This system enabled them to make small volumes of many part numbers, and having each process step notify the previous step of its current needs for materials, it would be possible to obtain low cost, high variety, high quality, and very rapid throughput times to respond to changing customer desires. Also, information management could be made much simpler and more accurate.
And so the term 'LEAN' was introduced . . .
The thought process of lean is described in the book The Machine That Changed the World (1990) by James P. Womack, Daniel Roos, and Daniel T. Jones. In a subsequent volume, Lean Thinking (1996), James P. Womack and Daniel T. Jones distilled these lean principles to five key steps:
5 Core Principles of Lean
Specify the value to the customer
Identify the value stream for each product and associated wastes (non-value adding activity)
Make the product flow continuously through the remaining value-added steps
Introduce pull between all steps where continuous flow is possible
Manage toward perfection so that the number of steps and the amount of time and information needed to meet the customer requirements continually falls
As lean thinking continues to spread through industry and to every country in the world, leaders are also adapting the tools and principles beyond manufacturing, to logistics and distribution, retail, construction, maintenance as well as professional services and others.
This is all well and good and lean obviously has its place, at the right time, in the right environment and with the right controls. However, in manufacturing the challenge for many is still the balance between managing flow, customer requirements (including fluctuating demand) - and levels of inventory. Inventory is one of the '7 wastes' identified as one of the non-value adding activities, mentioned in the 5 core principles above and is often seen as an easy way to make a one off saving to the bottom (financial) line.
Inventory control can be taken to extreme levels and the term JIT (just-in-time) is a methodology arisen from lean philosophy, particularly in the 1960's and 1970's with the Toyota production system, and is about eliminating excessive inventory between process steps and across the wider supply chain. There are many efficiency and process benefits with this methodology and it can work very well when thought out, structured and controlled. However, when this approach is cascaded to the whole supply chain it leaves very little room for error or unplanned situations and can disrupt supply at any given process step and ultimately supply to the end customer.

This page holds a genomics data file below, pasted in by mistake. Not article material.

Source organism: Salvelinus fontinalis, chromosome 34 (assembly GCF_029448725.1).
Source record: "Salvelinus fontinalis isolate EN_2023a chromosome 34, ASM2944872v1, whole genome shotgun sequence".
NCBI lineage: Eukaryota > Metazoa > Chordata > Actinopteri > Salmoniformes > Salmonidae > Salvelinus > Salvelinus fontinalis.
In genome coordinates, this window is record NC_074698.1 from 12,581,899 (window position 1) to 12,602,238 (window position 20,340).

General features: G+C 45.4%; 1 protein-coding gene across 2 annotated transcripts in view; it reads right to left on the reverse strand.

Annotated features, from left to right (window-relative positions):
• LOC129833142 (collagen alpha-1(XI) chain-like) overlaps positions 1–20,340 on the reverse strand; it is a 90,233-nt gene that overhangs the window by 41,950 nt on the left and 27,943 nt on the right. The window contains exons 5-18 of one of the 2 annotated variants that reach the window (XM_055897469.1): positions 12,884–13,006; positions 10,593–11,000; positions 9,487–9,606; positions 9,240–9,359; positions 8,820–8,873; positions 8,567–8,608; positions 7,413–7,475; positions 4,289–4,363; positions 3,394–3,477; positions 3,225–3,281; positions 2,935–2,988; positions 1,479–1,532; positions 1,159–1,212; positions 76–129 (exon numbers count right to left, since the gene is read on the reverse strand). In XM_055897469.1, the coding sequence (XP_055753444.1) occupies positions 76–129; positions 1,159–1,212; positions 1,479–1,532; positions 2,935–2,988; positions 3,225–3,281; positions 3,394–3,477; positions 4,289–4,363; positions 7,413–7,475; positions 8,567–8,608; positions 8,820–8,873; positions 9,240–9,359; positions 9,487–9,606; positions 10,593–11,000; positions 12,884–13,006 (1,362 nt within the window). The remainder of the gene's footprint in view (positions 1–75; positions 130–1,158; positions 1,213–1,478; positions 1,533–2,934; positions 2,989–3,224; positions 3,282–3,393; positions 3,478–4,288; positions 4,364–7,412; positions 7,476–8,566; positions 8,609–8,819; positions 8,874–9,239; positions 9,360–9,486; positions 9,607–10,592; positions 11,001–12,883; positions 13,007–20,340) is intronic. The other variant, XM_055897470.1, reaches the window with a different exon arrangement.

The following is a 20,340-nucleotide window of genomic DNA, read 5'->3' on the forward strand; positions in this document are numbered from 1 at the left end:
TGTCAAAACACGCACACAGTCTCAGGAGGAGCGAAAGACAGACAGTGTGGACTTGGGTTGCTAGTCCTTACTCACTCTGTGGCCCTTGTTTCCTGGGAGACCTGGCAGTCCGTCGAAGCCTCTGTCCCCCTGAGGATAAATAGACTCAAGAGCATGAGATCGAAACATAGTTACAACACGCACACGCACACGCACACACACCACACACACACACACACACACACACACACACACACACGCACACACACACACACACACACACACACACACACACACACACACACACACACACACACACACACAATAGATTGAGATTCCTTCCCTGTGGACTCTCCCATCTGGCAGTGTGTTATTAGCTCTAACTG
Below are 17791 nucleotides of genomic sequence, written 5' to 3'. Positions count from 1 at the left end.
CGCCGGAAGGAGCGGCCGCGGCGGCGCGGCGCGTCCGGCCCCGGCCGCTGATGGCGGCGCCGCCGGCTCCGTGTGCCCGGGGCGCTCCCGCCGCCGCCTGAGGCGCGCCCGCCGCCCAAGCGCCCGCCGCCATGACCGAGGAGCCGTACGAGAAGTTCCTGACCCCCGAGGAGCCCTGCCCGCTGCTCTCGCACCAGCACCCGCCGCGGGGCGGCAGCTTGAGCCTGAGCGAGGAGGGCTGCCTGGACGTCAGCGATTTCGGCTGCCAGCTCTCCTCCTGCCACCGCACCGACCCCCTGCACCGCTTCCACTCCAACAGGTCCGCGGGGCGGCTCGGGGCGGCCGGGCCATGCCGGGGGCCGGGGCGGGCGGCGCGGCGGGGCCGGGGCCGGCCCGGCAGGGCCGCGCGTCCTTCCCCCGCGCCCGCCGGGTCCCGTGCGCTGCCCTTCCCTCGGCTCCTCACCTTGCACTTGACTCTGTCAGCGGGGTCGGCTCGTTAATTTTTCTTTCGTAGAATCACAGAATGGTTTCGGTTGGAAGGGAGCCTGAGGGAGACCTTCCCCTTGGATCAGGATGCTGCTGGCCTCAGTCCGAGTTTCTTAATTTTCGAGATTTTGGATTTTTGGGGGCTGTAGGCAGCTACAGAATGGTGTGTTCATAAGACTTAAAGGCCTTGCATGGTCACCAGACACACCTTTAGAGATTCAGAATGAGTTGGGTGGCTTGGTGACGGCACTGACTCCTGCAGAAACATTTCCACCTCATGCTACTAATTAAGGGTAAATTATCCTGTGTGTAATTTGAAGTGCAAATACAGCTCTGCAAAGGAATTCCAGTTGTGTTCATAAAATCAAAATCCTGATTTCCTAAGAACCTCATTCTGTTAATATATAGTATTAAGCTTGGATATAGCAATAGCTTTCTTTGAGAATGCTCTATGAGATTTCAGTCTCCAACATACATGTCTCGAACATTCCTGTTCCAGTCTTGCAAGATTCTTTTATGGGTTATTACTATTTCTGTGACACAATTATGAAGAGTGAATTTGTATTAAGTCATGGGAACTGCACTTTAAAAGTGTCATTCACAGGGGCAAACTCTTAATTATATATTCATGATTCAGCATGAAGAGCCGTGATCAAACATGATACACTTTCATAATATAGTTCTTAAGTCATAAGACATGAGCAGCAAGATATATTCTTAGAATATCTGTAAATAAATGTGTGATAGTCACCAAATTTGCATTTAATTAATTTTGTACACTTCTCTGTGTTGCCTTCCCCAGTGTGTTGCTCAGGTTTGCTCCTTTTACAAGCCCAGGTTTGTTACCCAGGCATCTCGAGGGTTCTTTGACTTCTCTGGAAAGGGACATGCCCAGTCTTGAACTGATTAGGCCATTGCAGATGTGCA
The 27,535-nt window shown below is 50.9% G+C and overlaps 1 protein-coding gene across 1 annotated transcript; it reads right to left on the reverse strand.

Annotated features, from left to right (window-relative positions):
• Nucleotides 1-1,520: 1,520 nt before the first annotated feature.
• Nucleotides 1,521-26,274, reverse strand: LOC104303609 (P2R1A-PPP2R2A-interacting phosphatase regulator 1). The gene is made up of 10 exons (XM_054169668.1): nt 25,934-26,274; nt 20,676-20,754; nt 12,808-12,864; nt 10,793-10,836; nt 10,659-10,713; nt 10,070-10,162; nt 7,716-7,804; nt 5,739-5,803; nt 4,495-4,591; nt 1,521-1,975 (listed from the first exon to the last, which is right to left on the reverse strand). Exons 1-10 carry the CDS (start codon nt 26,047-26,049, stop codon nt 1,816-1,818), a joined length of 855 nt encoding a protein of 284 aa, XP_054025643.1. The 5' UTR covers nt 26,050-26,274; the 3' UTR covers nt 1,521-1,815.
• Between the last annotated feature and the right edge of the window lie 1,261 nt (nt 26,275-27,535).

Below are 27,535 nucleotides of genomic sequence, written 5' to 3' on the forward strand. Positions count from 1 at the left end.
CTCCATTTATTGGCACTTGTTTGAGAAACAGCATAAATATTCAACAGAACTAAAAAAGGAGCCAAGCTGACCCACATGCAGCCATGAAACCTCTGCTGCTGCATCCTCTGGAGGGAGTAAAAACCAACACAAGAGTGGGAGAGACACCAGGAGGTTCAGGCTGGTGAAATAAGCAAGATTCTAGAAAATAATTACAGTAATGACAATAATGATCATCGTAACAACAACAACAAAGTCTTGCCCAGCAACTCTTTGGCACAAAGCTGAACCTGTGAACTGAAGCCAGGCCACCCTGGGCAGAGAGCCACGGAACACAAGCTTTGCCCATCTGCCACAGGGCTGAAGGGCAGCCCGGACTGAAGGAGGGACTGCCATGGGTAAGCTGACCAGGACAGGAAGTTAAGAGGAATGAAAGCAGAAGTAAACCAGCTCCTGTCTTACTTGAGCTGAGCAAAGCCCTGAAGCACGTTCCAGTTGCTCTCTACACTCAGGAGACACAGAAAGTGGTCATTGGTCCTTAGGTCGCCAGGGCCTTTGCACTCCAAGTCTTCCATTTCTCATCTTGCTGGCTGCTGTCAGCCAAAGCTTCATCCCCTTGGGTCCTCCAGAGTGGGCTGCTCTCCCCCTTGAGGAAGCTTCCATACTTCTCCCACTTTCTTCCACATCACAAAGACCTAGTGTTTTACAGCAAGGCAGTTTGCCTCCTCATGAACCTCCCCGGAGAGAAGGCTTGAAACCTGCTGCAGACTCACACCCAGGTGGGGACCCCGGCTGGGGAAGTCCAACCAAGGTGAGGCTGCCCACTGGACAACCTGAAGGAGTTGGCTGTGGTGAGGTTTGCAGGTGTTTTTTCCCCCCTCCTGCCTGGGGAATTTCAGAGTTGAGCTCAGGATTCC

Are We Robust Enough?
The problem with inventory is that it is often misunderstood, and as business leaders strive to be 'lean', they can forget or miss the fact that inventory is often required to maintain process flow, particularly with multi product lines and unbalanced process steps. Not only this but it is needed to give you a buffer for unexpected times . . . to make you ROBUST!
The lean mentality with business leaders has also stretched to resources, including people. "Let us make as much as we can with as little labour as possible" or "Lets make even more with the same resources". . . let's be lean!
The problem with this is organisations often now run so lean with their main and biggest asset - their people - that there is not enough wriggle room to factor in fundamental things like covering for holidays, sickness, training, new product introduction, management development, innovation, improvement activities, employee communication and engagement etc, etc.
So our private sector companies (not just manufacturing) today are often operating too lean and trying to be too efficient with both inventory of raw materials, WIP and people - and we are losing the ability to be robust, (and agile) when we need it more than ever, during modern times of volatility, complexity, uncertainty and unpredictability. But not only is this happening with the private sector - it has also been very evident in past years in the public sector, where we have stretched essential services to the limit and to breaking point in some cases, such as the Police Force, Welfare Service and the NHS.